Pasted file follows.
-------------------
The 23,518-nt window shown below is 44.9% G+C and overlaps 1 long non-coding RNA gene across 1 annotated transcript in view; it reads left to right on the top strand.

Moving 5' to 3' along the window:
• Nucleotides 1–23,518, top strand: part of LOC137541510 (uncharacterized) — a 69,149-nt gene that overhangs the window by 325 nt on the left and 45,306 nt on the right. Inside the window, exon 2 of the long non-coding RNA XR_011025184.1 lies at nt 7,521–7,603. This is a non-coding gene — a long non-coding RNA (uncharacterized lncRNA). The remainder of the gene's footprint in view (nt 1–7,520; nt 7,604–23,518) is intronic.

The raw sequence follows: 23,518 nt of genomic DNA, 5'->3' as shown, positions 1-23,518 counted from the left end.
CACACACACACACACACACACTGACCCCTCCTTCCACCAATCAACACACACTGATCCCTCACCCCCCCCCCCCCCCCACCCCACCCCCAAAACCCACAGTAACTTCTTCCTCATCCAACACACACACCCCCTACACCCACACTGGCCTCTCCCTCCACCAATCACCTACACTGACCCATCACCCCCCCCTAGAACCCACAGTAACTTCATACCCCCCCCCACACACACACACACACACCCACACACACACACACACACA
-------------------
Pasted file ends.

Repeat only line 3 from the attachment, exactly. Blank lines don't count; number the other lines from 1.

• Nucleotides 1–23,518, top strand: part of LOC137541510 (uncharacterized) — a 69,149-nt gene that overhangs the window by 325 nt on the left and 45,306 nt on the right. Inside the window, exon 2 of the long non-coding RNA XR_011025184.1 lies at nt 7,521–7,603. This is a non-coding gene — a long non-coding RNA (uncharacterized lncRNA). The remainder of the gene's footprint in view (nt 1–7,520; nt 7,604–23,518) is intronic.